Please use this identifier to cite or link to this item:
Scopus Web of Science® Altmetric
Full metadata record
DC FieldValueLanguage
dc.contributor.authorByard, R.-
dc.identifier.citationMedical Journal of Australia, 2004; 181(1):52-54-
dc.descriptionThe document attached has been archived with permission from the editor of the Medical Journal of Australia. An external link to the publisher’s copy is included.-
dc.description.abstractIn November 1999, in the United Kingdom, a woman was convicted of the murder of her two infant sons. An appeal against the conviction was dismissed in October 2000, but the conviction was quashed by a second court of appeal in January 2003. Review of the autopsy findings showed that standard procedures had not always been followed, thus limiting verification of the alleged findings. Some potentially important diagnoses and conclusions were also altered over time. This case and its sequelae demonstrate the difficulties that may arise if cases are not fully investigated by pathologists with specific training or experience in paediatric forensic pathology, with all of the Results being clearly summarised and discussed in autopsy reports. Trying to clarify findings, diagnoses and circumstances of death at a later stage may simply not be feasible, owing to a wide variety of possibilities other than inflicted injury. This type of case has unfortunately led to mistrust of the medical and legal systems and has made the investigation of such emotive and tragic cases all the harder.-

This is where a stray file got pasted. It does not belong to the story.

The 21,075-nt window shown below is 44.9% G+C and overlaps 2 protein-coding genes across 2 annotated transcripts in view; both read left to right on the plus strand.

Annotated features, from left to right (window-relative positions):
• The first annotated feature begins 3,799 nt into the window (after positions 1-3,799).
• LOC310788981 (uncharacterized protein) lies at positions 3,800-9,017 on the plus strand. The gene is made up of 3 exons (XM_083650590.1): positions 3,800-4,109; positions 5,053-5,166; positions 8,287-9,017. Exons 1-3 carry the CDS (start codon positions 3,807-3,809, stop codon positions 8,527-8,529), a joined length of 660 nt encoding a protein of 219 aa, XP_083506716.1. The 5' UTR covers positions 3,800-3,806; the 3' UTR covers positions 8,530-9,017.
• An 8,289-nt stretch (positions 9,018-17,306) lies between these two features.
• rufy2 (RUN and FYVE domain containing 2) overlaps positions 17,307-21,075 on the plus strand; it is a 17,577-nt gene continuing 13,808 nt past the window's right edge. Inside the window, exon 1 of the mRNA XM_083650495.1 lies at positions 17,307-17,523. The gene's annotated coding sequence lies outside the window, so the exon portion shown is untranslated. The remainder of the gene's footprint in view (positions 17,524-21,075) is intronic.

dc.description.statementofresponsibilityRoger W Byard-
dc.publisherAustralasian Med Publ Co Ltd-
dc.subjectShaken Baby Syndrome-
dc.subjectSudden Infant Death-
dc.subjectDiagnosis, Differential-
dc.subjectChild Abuse-
dc.subjectUnited Kingdom-
dc.titleUnexpected infant death: lessons from the Sally Clark case-
dc.typeJournal article-
dc.identifier.orcidByard, R. [0000-0002-0524-5942]-
Appears in Collections:Aurora harvest
Pathology publications

Files in This Item:
File Description SizeFormat 
hdl_5774.pdfPublished version111.68 kBAdobe PDFView/Open

Items in DSpace are protected by copyright, with all rights reserved, unless otherwise indicated.